Trader: InterAmerican Coffee
Location: Cerrado MG
Varieties: Yellow Bourbon
Irrigation: Drip System
Fazenda Dona Nenem Group and Fazenda São João Grande Century XIX already ending in the last decades. Brazil is effervescendo politically. The country already waved in a change of monarchy to republic. Slavery was losing strength, but it still survived because of the great Brazilian agricultural production. It is in this scenario that the Campos family had firm roots in the interior of Minas Gerais, more precisely in the town of São Francisco de Paula. The small village was until then district of the city of Oliveira, 160 kilometers of the state capital, Belo Horizonte. The Brazilian coffees, especially the miner, stood out as products of great penetration in the foreign market. Mário Campos e Silva became a coffee grower of great strength in the village in 1904. The visionary man from the countryside, born in Paracatu on November 3, 1873 and based in São Francisco de Paula, has an advanced production to the standards of the time, In which many rural producers still used slave labor force.
Mário Campos and his wife Maria José Cambraia de Campos, affectionately called “voinha” by their grandchildren, have their son Francisco Cambraia de Campos. Not unlike his father, Francisco also began to work on the farm, learning from the field offices, managing family businesses and taking care of coffee plantations. Decades went by and Mario’s family grew. On May 20, 1946, the grandson, Eduardo Pinheiro Campos, was born. The boy is the great pride of his father, Francisco, and his mother, Maria Conceição Pinheiro de Campos. He grows, like his father, on the farm, accustomed to rural life. He learns locally to treat oxen and cows, as well as the challenges and secrets of coffee production. The adolescent phase instigates him to raise other flights. Life in the small São Francisco de Paula, now emancipated and with a population of no more than 8 thousand inhabitants, is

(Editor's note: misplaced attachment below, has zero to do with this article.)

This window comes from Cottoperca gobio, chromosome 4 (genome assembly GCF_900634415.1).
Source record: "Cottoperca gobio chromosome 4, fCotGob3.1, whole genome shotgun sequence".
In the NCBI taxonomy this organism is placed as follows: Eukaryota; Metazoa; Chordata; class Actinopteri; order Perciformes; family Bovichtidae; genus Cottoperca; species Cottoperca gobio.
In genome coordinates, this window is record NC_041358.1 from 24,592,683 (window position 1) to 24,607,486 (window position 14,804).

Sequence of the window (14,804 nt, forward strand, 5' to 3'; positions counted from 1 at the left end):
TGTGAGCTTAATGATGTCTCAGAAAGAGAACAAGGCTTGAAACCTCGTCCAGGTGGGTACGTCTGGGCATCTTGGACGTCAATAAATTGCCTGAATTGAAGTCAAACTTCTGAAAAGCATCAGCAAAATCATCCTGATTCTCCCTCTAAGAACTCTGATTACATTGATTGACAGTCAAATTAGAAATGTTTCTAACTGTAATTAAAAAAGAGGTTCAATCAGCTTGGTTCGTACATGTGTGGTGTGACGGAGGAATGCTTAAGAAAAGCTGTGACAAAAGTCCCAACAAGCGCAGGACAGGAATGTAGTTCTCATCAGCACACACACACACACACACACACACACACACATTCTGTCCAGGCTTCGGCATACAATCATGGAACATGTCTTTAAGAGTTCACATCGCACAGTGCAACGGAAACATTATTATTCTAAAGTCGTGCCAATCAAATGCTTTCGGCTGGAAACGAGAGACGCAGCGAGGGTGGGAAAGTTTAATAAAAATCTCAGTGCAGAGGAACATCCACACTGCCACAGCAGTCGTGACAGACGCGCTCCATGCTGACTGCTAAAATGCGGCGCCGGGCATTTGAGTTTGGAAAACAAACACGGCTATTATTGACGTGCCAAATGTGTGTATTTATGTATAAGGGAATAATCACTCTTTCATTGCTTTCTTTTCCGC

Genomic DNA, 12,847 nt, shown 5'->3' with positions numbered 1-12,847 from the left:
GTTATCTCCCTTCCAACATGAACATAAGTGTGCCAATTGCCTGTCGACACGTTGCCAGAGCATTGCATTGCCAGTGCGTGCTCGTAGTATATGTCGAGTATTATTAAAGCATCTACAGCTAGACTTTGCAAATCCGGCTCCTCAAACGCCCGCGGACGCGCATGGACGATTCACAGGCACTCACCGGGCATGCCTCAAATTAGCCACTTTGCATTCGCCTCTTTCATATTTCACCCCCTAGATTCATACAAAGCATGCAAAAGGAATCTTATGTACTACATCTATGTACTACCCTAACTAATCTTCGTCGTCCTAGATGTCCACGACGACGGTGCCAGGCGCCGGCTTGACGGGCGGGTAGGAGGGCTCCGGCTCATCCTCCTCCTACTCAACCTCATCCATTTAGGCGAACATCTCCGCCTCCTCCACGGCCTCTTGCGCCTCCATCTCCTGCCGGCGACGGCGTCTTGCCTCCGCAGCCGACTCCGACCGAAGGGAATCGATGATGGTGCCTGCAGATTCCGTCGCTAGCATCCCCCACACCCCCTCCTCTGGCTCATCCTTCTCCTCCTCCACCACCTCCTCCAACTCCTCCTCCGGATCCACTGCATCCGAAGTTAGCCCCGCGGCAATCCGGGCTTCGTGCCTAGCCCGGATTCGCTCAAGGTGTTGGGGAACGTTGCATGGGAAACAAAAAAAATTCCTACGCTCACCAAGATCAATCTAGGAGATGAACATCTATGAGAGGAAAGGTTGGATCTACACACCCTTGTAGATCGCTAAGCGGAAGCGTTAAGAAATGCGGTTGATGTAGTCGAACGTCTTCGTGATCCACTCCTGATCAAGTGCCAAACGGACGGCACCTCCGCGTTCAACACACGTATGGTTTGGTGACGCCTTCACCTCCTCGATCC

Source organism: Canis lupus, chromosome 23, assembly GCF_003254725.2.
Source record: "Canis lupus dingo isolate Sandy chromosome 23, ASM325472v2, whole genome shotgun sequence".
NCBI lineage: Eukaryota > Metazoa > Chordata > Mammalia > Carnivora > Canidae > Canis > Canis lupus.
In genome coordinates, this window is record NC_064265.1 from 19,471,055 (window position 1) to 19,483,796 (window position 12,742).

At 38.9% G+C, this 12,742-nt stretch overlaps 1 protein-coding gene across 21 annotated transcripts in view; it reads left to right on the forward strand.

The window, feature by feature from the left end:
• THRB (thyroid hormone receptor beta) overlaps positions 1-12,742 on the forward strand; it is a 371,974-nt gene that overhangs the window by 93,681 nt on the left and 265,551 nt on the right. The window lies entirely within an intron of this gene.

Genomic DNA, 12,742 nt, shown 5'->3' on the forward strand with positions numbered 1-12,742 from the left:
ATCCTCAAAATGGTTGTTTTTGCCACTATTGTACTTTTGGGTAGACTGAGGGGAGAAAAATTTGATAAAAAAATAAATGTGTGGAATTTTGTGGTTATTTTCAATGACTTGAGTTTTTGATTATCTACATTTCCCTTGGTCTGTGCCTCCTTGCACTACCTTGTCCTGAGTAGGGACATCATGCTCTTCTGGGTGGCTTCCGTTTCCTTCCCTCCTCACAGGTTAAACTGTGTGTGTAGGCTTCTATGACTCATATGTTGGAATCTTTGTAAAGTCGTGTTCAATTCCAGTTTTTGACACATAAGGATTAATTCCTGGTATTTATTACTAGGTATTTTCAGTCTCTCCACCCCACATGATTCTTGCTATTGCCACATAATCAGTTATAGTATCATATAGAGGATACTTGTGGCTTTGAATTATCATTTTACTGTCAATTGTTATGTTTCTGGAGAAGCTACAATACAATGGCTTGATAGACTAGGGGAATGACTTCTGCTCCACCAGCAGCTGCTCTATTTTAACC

Bucolic The 15 years causes him to seek greater agitation. Eduardo was an applied, insightful student. Intelligence takes him to Belo Horizonte, 175 kilometers away from his father’s lands and the comfort of his family.
After finishing school, Eduardo Campos already has in mind which profession he will dedicate himself to. Being an engineer is in the young man’s head as an obvious path. He studied civil engineering and became one of the great professionals of the sector in southeastern Brazil. Some time later, he created a new company, Emccamp Residencial. In it, Eduardo works hard with his brother, Regis. The destination is also undoubtedly for Eduardo Pinheiro Campos Filho and André de Souza Lima Campos, Eduardo’s sons with the wife Dalva Maria de Souza Lima Campos. The two young men followed their father’s ways and are now civil engineers. Emccamp keeps family ties tight in the workplace, making it always pleasant and motivating. But fate demanded a special look at coffee-growing. Still young, Eduardo Campos receives a paternal inheritance, a good piece of land in Presidente Olegário, a mining town 430 kilometers from the capital Belo Horizonte. The farm is named “Dona Neném” in honor of her mother. Shortly after discovering an engineer, Eduardo Campos rediscovers himself as a man of agribusiness. The coffee returns to the hands of the miner definitively. “I started working in coffee production in the Cerrado region in 1977. In the Patos de Minas region I was the pioneer in coffee production. In other parts of the Cerrado there was already coffee, still in a timid manner, “Campos proud. In Patrocínio and Araguari there were already friends known to Oliveira who explored the fertile (but hitherto untamed) lands of the Cerrado region for the creation of And for the development of coffee culture. However, in Presidente Olegário the coffee plantations are new.